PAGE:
At the same time, your cough may also have nothing to do with the ACE inhibitor. Further testing may be needed to find the cause.

If you develop a cough while taking an ACE inhibitor, it's important to speak with your healthcare provider and discuss whether switching to another medication is a good idea. It may or may not be.

Start by asking yourself:

  • Is the cough keeping you from doing certain activities?
  • How badly does the coughing affect your sleep?
  • Is the cough affecting your quality of life?

If you and your healthcare provider decide that the side effect is intolerable, you can explore whether a similar type of drug called an angiotensin II receptor blocker (ARB) can be used instead. The incidence of cough is lower in patients treated with ARBs.

A meta-analysis of nine trials and 11,007 patients that directly compared ACE inhibitors with ARBs in hypertensive patients found similar rates of all-cause mortality and cardiovascular mortality. Thus, ARBs are a reasonable alternative to ACE inhibitor therapy in hypertensive patients.

By weighing the pros and cons of a medication switch, you can make the right choice.


The only way to treat ACE inhibitor-related cough is to stop treatment and switch to another type of drug. But this is not always possible, and you and your healthcare provider will need to weigh the benefits and risks to determine if changing is the right option.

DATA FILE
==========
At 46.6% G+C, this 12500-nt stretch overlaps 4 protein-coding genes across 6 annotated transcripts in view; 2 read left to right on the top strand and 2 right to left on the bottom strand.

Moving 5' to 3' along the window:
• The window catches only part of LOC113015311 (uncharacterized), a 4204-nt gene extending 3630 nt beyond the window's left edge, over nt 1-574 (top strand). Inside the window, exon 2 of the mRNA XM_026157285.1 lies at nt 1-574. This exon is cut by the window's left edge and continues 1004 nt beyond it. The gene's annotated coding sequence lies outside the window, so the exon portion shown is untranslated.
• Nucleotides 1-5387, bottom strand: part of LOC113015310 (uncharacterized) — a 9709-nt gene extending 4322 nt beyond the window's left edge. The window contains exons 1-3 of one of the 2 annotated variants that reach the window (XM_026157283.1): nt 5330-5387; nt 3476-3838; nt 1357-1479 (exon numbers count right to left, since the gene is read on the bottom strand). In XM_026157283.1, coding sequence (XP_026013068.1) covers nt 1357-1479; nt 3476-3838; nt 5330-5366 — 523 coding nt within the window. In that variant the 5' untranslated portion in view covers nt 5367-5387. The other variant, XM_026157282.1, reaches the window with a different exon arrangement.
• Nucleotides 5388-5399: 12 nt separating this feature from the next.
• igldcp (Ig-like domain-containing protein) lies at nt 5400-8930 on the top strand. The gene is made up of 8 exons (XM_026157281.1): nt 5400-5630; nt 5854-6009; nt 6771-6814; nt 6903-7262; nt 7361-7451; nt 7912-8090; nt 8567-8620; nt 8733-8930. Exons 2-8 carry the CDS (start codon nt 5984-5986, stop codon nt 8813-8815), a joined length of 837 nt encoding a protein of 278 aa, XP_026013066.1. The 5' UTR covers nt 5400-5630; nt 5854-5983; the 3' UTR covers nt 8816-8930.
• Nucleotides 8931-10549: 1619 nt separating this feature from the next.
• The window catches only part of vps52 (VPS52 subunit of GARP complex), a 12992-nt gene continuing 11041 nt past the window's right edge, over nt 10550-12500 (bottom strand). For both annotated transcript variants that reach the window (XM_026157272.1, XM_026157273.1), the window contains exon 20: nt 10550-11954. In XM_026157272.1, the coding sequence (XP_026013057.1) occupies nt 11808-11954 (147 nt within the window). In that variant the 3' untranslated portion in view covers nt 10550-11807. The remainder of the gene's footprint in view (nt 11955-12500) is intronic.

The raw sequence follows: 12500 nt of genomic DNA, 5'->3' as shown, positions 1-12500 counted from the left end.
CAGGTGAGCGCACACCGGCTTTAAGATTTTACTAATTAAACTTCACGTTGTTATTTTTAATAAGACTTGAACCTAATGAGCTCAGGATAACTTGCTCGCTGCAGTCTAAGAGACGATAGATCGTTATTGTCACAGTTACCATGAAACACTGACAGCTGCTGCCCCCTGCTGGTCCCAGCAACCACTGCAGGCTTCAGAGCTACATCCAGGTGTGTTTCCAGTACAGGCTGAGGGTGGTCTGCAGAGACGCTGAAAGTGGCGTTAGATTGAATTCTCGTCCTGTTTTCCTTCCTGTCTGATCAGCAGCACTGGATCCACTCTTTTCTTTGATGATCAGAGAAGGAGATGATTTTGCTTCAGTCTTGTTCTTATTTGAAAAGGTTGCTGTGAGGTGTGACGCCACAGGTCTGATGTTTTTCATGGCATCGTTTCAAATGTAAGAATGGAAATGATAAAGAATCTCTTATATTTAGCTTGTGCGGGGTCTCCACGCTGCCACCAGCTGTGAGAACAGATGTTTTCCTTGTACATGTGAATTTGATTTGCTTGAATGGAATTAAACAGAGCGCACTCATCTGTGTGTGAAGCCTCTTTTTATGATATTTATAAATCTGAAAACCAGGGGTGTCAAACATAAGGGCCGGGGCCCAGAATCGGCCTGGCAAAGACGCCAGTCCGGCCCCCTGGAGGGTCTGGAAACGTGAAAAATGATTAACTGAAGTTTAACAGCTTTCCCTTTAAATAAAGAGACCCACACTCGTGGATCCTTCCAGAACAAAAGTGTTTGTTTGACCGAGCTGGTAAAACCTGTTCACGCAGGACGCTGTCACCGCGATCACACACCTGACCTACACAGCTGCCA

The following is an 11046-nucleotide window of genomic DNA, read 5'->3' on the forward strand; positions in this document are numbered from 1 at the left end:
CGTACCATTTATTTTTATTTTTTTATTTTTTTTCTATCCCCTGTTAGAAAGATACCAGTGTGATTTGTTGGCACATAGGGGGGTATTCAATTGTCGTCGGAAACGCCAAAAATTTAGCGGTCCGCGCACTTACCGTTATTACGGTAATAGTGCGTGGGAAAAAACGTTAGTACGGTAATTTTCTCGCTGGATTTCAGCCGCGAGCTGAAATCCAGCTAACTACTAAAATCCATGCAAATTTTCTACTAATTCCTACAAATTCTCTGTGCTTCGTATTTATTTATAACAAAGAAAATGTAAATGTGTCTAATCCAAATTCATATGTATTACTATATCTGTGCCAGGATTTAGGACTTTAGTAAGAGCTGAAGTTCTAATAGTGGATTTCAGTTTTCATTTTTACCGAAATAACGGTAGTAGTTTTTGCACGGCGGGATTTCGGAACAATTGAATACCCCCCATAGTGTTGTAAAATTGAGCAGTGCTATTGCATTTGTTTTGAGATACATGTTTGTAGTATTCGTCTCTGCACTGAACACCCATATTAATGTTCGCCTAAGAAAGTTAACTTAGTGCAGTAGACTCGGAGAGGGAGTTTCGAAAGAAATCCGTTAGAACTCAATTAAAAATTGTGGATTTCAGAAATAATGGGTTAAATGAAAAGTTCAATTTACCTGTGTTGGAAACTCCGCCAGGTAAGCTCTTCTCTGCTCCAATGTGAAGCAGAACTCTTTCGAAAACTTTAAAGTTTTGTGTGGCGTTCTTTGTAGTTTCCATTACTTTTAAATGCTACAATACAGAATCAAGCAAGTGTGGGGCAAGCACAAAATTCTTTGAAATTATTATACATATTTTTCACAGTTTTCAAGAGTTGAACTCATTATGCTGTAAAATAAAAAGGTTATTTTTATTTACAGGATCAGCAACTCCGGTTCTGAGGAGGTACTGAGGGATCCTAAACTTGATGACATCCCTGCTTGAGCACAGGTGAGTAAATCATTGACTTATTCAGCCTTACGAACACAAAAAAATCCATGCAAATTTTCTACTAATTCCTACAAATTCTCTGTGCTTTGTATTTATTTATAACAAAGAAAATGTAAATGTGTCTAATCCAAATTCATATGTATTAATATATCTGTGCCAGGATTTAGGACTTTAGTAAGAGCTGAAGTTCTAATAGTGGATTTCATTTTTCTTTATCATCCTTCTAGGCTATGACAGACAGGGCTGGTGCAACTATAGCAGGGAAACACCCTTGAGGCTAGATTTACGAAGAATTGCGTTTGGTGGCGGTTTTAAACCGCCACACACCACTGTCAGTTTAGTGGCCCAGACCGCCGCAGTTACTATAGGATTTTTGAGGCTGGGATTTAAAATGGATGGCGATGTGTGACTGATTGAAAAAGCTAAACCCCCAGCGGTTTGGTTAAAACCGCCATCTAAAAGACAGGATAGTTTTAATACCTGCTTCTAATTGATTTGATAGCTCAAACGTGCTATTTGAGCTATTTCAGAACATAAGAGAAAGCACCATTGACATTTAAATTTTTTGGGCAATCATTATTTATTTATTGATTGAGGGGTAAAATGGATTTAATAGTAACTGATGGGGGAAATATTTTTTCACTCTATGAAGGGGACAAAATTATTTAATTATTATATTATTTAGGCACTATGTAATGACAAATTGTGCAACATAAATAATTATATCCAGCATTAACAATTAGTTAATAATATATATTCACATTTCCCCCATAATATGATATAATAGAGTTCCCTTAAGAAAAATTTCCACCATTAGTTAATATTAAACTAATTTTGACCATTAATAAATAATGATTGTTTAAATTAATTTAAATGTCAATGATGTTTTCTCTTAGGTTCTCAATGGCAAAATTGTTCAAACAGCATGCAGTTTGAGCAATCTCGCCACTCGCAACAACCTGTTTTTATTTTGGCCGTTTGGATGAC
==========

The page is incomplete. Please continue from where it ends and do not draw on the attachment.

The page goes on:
One of the more common side effects of ACE inhibitors is a persistent dry cough. The same activity that allows ACE inhibitors to lower blood pressure can cause other substances, like bradykinin, to accumulate in the airways. In some people, this can trigger airway inflammation and coughing.

The only way to treat an ACE inhibitor-related cough is to stop treatment, but this is not always an option. Though a similar type of drug called an ARB can also treat high blood pressure, it may not be the right choice for people with advanced heart disease or other severe medical conditions.

A Word From Verywell

While taking ACE inhibitors, make sure to regularly monitor your blood pressure, follow-up with your healthcare provider, and contact them if you experience any side effects—cough or otherwise.

Frequently Asked Questions

  • Can a cough suppressant treat an ACE inhibitor cough?

    No. A cough suppressant doesn’t really help as it doesn't treat the underlying cause of inflammation in the airways. If the cough is affecting your quality of life, ask your healthcare provider if switching to another type of medication is a reasonable option.

  • Can I stop an ACE inhibitor if it’s making me cough?

    Stopping an ACE inhibitor can cause your blood pressure to spike and increase your risk of heart attack and stroke. The abrupt discontinuation can also cause anxiety and an increased heart rate. Never stop taking an ACE inhibitor or adjust the dose without first speaking with your healthcare provider.

6 Sources
Verywell Health uses only high-quality sources, including peer-reviewed studies, to support the facts within our articles. Read our editorial process to learn more about how we fact-check and keep our content accurate, reliable, and trustworthy.